I took that as a sign that I had to buy it. It was a classic example of a gift you give to someone so you can borrow it later — I sat down on Christmas morning and read the entire book. Seriously, I read it down to the acknowledgements and caught that Krishna wrote most of it in the Think Coffee on Mercer Street, right by campus! That was the second sign of our cosmic connection.
“Indian-ish” spoke to me on a level I didn’t know was possible for a cookbook. In addition to recipes, it contains anecdotes and Indian Cuisine 101 flowcharts. The concept is “Indian-ish” because the recipes are American innovations — authentic, but not traditional, just like my experience of Indian culture. Myfamily makes burritos with dal and chicken curry pizza (life-changing), and Krishna’s makes baked potatoes with ginger and aloo gobi grilled cheese. I was blown away by how much I saw my family and myself in those pages.
Newly encouraged, my mom and I started out small: warm, roasted aloo gobi one night, then tangy, saucy zucchini the next. As we practiced, we encountered what my mom calls “the train” problem: when you make a bunch of dishes to eat together and run out of one, you have to make a new batch to reset the balance. Think of it as the chip-to-guac ratio on a larger scale. The cycle goes on and on indefinitely like a never-ending train. We chugged along on that train for a solid month after Christmas, and this from two people who had never pulled together a full Indian meal before!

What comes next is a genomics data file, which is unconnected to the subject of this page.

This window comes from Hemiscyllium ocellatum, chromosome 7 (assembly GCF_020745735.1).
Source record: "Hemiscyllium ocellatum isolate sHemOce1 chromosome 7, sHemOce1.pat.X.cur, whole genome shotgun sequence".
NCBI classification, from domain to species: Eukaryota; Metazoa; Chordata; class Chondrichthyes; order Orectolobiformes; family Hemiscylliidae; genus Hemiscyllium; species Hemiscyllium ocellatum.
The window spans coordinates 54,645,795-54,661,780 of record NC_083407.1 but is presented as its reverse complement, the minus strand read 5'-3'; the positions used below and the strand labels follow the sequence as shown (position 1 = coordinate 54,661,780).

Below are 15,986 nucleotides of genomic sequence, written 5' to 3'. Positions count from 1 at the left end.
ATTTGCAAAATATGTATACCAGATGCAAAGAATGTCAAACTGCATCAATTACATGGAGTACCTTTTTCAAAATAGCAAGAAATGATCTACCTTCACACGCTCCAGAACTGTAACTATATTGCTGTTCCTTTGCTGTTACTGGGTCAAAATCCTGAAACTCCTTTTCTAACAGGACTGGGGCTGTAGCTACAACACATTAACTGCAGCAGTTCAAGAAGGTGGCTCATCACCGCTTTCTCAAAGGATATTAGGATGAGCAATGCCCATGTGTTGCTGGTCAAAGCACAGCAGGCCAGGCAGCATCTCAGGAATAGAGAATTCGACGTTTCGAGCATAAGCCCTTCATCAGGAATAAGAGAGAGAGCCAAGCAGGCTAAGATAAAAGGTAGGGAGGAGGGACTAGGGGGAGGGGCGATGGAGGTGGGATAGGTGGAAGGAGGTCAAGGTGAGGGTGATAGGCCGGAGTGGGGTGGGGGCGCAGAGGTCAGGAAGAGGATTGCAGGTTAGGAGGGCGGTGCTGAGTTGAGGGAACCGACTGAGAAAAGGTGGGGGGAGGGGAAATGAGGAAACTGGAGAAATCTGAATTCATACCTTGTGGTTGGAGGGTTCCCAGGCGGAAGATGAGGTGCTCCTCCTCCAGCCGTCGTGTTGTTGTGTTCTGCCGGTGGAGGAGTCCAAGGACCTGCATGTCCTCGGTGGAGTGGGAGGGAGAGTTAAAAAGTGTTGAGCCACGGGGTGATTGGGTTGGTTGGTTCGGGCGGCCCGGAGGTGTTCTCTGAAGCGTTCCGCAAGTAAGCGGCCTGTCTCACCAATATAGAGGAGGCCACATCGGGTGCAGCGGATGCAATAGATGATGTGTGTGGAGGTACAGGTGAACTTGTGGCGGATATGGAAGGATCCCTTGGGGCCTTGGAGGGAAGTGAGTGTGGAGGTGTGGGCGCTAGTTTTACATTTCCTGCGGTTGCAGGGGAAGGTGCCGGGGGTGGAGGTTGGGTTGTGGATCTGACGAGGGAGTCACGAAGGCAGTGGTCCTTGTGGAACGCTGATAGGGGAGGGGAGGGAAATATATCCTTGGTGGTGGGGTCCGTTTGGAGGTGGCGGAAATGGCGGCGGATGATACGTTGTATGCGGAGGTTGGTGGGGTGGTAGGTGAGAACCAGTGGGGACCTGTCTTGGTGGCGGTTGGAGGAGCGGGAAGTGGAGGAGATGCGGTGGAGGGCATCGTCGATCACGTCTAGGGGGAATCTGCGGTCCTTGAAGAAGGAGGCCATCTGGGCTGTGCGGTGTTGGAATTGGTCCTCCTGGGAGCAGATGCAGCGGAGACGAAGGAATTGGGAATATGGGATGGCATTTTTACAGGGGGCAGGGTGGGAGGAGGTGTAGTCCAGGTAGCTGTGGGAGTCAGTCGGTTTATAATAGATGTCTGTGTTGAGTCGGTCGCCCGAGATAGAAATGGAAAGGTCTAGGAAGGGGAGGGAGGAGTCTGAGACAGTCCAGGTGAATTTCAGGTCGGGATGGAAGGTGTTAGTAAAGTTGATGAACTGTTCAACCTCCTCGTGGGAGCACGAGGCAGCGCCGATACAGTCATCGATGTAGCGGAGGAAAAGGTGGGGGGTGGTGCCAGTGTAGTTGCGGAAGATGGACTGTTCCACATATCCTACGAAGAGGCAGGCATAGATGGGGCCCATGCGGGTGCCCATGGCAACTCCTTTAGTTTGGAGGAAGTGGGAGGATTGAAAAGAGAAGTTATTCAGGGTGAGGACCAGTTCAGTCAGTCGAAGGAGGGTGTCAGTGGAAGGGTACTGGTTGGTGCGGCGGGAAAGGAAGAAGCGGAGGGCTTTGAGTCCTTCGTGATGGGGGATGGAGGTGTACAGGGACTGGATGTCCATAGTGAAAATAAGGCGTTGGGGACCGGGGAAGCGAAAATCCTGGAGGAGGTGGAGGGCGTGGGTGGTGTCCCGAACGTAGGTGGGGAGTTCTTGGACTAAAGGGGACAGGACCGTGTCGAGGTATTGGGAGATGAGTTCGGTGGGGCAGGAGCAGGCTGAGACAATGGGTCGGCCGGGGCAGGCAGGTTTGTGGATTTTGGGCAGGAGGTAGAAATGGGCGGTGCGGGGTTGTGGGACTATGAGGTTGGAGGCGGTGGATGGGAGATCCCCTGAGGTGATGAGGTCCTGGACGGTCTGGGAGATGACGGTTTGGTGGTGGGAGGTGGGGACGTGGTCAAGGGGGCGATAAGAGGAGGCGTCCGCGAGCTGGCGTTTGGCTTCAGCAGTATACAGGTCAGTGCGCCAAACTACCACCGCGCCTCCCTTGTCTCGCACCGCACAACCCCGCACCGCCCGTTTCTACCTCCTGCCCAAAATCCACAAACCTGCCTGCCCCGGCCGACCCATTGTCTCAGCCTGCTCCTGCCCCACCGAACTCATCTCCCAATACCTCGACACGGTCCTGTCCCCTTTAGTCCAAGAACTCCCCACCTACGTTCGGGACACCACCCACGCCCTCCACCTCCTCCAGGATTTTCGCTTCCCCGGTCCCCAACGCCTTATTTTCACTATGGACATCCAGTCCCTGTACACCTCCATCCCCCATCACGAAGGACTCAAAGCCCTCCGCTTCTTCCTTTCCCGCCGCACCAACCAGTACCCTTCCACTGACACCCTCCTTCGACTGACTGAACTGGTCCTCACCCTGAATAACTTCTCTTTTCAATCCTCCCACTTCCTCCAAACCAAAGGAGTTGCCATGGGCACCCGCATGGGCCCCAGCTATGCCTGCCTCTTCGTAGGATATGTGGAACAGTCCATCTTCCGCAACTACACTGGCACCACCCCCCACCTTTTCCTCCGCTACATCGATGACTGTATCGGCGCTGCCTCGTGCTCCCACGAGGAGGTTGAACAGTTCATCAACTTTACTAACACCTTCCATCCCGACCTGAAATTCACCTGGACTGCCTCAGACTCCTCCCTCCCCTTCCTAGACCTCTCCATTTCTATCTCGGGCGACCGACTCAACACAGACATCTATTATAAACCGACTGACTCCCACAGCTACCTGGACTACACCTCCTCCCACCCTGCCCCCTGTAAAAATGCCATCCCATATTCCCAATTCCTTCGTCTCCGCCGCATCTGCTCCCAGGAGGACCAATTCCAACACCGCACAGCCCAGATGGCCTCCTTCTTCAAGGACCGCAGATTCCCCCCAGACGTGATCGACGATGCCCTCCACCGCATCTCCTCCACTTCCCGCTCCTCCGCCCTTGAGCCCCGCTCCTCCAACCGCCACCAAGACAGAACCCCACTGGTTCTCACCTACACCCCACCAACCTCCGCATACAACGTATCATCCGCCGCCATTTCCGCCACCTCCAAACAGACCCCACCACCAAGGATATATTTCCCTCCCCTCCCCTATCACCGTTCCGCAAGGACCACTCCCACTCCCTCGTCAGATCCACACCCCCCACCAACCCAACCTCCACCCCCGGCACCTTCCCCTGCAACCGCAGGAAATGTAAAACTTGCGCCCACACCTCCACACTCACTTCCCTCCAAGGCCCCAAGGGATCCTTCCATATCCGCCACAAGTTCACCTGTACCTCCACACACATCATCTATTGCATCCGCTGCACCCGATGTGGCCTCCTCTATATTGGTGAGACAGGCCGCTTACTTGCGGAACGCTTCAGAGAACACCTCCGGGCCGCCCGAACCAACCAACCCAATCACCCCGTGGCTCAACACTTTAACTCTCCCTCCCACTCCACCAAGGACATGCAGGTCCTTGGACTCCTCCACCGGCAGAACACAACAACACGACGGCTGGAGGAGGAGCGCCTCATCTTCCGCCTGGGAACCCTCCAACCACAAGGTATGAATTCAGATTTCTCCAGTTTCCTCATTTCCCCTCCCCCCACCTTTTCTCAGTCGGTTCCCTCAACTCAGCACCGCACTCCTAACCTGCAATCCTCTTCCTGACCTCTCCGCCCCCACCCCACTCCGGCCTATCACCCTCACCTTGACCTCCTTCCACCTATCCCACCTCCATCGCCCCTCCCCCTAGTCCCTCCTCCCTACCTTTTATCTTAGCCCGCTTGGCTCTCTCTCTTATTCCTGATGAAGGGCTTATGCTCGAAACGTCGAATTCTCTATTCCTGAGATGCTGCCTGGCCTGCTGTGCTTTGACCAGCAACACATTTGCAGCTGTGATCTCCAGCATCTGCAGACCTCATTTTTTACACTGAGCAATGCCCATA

During that month, we also made discoveries about our hometown of Burlington, Vermont. We found cumin seeds at our local health food store, and we realized that there had been an amazing Indian grocery store right under our noses for 10 years, yet we’d never paid a visit.
We went there for the first time and walked away with chaat masala, dal and mango juice (nostalgic for me, since I only drink it at my grandmother’s house). There was something validating about perusing those aisles, both familiar and foreign, and locating exactly what we wanted. Someday, I hoped, outings to the Indian grocery store might feel as easy as trips to Trader Joe’s.
Committing to our project achieved wonders. Whenever someone in my extended family cooks Indian food, they send a picture to our WhatsApp group, and I’m proud to say that my mom and I now frequently contribute. On our phone calls this semester, she has even told me about cooking saag paneer and wanting to make her own ghee! It’s amazing to watch her empowerment and experience it myself.
These days, cooking my dad’s chicken tikka masala or my grandmother’s omelets in my dorm kitchen is a comforting reminder of my family and identity. I have a stronger connection with a culture that I’ve always loved but felt detached from, not just because I’ve gained new skills, but also because I cared enough to learn. I’ve never been prouder to be “Indian-ish.”
I’m already making my list of requests for my next care package from home: denim jacket, mason jars, mustard seeds. (Mom, if you’re reading this, text me!)
Email Sabrina Choudhary at [email protected]